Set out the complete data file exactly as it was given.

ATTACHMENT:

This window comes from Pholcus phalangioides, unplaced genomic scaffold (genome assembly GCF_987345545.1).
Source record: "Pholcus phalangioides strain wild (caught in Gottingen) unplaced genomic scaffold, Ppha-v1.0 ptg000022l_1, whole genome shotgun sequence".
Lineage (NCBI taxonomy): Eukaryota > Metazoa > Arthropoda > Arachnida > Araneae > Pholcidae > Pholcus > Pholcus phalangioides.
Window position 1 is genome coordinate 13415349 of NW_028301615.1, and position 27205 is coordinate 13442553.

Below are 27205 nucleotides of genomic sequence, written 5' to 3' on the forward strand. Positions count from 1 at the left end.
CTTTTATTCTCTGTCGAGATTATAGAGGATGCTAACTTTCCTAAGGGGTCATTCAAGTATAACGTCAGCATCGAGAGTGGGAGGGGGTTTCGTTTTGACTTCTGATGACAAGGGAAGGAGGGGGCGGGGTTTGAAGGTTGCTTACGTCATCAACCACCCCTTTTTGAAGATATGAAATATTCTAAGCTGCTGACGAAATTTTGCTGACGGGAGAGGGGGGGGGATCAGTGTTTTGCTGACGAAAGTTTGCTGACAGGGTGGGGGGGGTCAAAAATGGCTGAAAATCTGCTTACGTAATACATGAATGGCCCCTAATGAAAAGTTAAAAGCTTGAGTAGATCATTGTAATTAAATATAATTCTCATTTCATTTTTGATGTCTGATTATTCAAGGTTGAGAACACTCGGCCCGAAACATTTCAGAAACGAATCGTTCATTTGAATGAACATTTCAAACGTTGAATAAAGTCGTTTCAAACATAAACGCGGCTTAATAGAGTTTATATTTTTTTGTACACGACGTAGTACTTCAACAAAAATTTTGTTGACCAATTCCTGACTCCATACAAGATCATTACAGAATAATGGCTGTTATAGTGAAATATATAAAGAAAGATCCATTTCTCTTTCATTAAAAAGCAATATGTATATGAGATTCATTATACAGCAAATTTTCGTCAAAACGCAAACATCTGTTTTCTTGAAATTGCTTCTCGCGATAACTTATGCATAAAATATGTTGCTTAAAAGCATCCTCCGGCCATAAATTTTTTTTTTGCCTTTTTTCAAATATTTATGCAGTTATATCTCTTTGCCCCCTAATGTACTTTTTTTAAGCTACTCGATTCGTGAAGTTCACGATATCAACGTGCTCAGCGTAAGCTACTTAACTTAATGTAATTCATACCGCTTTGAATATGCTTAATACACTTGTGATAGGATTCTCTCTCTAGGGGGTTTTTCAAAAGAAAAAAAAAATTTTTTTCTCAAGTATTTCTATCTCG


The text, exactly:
This window comes from Pholcus phalangioides, unplaced genomic scaffold (genome assembly GCF_987345545.1).
Source record: "Pholcus phalangioides strain wild (caught in Gottingen) unplaced genomic scaffold, Ppha-v1.0 ptg000022l_1, whole genome shotgun sequence".
Lineage (NCBI taxonomy): Eukaryota > Metazoa > Arthropoda > Arachnida > Araneae > Pholcidae > Pholcus > Pholcus phalangioides.
Window position 1 is genome coordinate 13415349 of NW_028301615.1, and position 27205 is coordinate 13442553.

Below are 27205 nucleotides of genomic sequence, written 5' to 3' on the forward strand. Positions count from 1 at the left end.
CTTTTATTCTCTGTCGAGATTATAGAGGATGCTAACTTTCCTAAGGGGTCATTCAAGTATAACGTCAGCATCGAGAGTGGGAGGGGGTTTCGTTTTGACTTCTGATGACAAGGGAAGGAGGGGGCGGGGTTTGAAGGTTGCTTACGTCATCAACCACCCCTTTTTGAAGATATGAAATATTCTAAGCTGCTGACGAAATTTTGCTGACGGGAGAGGGGGGGGGATCAGTGTTTTGCTGACGAAAGTTTGCTGACAGGGTGGGGGGGGTCAAAAATGGCTGAAAATCTGCTTACGTAATACATGAATGGCCCCTAATGAAAAGTTAAAAGCTTGAGTAGATCATTGTAATTAAATATAATTCTCATTTCATTTTTGATGTCTGATTATTCAAGGTTGAGAACACTCGGCCCGAAACATTTCAGAAACGAATCGTTCATTTGAATGAACATTTCAAACGTTGAATAAAGTCGTTTCAAACATAAACGCGGCTTAATAGAGTTTATATTTTTTTGTACACGACGTAGTACTTCAACAAAAATTTTGTTGACCAATTCCTGACTCCATACAAGATCATTACAGAATAATGGCTGTTATAGTGAAATATATAAAGAAAGATCCATTTCTCTTTCATTAAAAAGCAATATGTATATGAGATTCATTATACAGCAAATTTTCGTCAAAACGCAAACATCTGTTTTCTTGAAATTGCTTCTCGCGATAACTTATGCATAAAATATGTTGCTTAAAAGCATCCTCCGGCCATAAATTTTTTTTTTGCCTTTTTTCAAATATTTATGCAGTTATATCTCTTTGCCCCCTAATGTACTTTTTTTAAGCTACTCGATTCGTGAAGTTCACGATATCAACGTGCTCAGCGTAAGCTACTTAACTTAATGTAATTCATACCGCTTTGAATATGCTTAATACACTTGTGATAGGATTCTCTCTCTAGGGGGTTTTTCAAAAGAAAAAAAAAATTTTTTTCTCAAGTATTTCTATCTCG